$89 billion is surely false precision, but it's not unreasonable to put a value on lives when you have an economic decision to make. None of them work all that well, but it's better than just flailing in the dark which is the alternative.
For example, you can look at how much it would cost to save those lives another way (eg, through spending on road or rail safety or other, known, healthcare spending). This might give you a figure of a few million. But you tend to find huge discrepancies between spending in different areas - eg, much more in air and rail safety or terrorism prevention than in road safety - depending on how the public responds to those things. Refusing to put a cost on lives this way kills - governments spend huge sums on rail (eg, after the UK Hatfield rail crash) and terrorism prevention when spending a lot of it on healthcare and road safety would save more lives. eg, according to this http://www.theguardian.com/uk/... the UK government was prepared to spend three times as much (~£3m) per life saved on rail compared to road, and more like £15m in an expensive system after the crash - in effect letting 15 people die to save each one.
You can also recognize that we're not talking about certain death, we're talking about risks to life - and people implicitly put a value on risks to life all the time. Car vs train, one car vs another, a dangerous job vs a safe one, driving further to buy something more cheaply or commute from somewhere different. You can come to estimates based on how much they're prepared to spend to avoid risk. But, of course, people are quite irrational about risk and you get widely varying numbers.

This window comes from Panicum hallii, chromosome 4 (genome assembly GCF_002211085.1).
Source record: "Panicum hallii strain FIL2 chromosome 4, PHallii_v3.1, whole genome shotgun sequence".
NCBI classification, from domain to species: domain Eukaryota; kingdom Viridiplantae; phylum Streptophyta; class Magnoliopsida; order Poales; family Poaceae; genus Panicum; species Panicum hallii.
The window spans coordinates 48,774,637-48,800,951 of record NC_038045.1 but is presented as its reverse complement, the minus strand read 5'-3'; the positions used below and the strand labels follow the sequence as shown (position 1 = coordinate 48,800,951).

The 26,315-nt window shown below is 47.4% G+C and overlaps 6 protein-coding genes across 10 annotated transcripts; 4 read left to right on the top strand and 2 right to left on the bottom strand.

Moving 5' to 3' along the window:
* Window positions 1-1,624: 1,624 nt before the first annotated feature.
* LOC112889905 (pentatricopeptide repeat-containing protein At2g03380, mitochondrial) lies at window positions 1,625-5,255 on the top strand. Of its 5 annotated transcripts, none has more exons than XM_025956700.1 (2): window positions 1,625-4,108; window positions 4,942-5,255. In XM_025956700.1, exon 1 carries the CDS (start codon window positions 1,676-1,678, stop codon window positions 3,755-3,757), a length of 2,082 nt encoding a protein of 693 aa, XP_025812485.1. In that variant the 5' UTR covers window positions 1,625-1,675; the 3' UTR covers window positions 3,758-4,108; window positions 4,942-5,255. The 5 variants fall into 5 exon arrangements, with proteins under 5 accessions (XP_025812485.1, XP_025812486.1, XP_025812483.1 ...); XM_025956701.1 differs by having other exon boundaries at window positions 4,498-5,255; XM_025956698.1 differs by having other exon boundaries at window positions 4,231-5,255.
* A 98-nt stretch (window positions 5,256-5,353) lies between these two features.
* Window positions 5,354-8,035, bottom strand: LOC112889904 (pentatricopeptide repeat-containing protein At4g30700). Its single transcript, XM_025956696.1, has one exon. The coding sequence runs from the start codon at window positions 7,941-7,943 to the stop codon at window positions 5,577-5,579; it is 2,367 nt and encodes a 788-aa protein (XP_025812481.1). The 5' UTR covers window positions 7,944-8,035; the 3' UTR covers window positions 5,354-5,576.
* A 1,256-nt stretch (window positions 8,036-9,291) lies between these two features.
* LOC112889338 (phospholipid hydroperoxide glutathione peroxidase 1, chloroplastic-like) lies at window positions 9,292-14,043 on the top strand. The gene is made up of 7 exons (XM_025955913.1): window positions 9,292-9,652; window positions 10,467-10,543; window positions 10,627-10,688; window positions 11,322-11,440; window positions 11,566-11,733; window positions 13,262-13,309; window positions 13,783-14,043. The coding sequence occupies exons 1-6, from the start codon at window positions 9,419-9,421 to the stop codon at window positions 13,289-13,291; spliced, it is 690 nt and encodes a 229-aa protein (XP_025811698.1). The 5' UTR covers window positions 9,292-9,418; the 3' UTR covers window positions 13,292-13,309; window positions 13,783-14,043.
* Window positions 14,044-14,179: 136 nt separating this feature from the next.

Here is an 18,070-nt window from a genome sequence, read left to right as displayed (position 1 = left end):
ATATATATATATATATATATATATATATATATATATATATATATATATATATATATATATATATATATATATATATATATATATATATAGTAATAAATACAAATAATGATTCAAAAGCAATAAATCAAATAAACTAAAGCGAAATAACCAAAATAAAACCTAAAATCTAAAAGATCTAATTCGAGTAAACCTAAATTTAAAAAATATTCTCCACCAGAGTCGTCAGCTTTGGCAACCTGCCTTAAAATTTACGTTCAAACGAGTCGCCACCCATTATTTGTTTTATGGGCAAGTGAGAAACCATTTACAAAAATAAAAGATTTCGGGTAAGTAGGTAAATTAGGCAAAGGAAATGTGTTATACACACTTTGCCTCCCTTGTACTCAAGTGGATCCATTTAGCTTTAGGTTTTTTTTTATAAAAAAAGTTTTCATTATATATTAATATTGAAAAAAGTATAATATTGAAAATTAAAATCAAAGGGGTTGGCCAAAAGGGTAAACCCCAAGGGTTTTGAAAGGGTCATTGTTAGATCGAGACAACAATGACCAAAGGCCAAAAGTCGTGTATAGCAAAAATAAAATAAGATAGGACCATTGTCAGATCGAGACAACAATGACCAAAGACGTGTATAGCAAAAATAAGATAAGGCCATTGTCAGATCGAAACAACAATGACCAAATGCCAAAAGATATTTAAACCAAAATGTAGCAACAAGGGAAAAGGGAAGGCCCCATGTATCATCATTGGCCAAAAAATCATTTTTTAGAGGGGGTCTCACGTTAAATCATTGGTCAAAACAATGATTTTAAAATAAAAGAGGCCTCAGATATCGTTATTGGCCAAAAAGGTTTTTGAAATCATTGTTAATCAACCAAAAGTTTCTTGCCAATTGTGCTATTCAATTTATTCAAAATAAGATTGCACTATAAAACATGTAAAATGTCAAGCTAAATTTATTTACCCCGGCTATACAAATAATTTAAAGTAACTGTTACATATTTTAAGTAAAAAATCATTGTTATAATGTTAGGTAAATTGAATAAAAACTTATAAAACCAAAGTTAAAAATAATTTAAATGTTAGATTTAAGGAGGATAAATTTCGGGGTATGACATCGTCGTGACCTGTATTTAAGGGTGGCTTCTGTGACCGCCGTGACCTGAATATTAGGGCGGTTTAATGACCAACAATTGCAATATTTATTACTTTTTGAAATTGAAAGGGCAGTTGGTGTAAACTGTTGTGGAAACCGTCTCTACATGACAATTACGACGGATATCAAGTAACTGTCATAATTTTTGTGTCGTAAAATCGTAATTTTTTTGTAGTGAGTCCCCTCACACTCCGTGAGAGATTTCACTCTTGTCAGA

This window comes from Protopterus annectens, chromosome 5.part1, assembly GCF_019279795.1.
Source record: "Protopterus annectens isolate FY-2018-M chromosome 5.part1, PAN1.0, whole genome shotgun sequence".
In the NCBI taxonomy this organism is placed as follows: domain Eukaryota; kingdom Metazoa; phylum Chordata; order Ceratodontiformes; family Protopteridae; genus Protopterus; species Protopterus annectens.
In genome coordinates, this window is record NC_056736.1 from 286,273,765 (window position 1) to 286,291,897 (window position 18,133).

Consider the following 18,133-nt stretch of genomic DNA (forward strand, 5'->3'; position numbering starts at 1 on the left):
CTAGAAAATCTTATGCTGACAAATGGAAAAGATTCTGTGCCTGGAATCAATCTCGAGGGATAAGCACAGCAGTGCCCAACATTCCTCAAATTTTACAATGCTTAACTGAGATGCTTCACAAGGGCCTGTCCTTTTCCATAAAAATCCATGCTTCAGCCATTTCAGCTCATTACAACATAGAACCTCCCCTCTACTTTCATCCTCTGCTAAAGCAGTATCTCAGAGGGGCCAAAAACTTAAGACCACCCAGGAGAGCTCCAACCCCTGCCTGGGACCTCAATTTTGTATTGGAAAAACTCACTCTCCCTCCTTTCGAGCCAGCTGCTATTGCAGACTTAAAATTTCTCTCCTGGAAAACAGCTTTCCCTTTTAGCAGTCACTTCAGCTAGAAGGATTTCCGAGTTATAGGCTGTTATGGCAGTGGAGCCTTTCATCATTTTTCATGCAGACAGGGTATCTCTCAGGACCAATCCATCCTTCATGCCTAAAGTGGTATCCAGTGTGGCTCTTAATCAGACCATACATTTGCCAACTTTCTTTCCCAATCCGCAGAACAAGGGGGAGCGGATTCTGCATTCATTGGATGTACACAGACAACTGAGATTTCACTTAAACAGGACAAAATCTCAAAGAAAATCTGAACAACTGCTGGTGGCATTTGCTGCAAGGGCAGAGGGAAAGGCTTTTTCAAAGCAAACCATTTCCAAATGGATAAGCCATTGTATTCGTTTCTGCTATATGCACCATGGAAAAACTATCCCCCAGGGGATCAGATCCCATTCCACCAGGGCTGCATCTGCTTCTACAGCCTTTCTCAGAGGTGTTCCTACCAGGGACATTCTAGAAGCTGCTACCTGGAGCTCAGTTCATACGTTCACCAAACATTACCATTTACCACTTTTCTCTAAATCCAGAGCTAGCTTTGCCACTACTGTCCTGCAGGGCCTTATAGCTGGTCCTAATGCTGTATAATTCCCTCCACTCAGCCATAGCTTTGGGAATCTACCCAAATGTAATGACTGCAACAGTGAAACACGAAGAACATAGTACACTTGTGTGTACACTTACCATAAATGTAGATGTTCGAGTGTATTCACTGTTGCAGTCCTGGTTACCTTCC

And, as another commenter has said, you can estimate from economic output lost, but that's not very satisfactory. In theory it produces a minimum value (assuming that the economy isn't overproducing, spending people's time on producing things less valuable than the time). But it confuses the purpose of an economy - to give people the best quality of life it can, not to produce as much stuff as it can.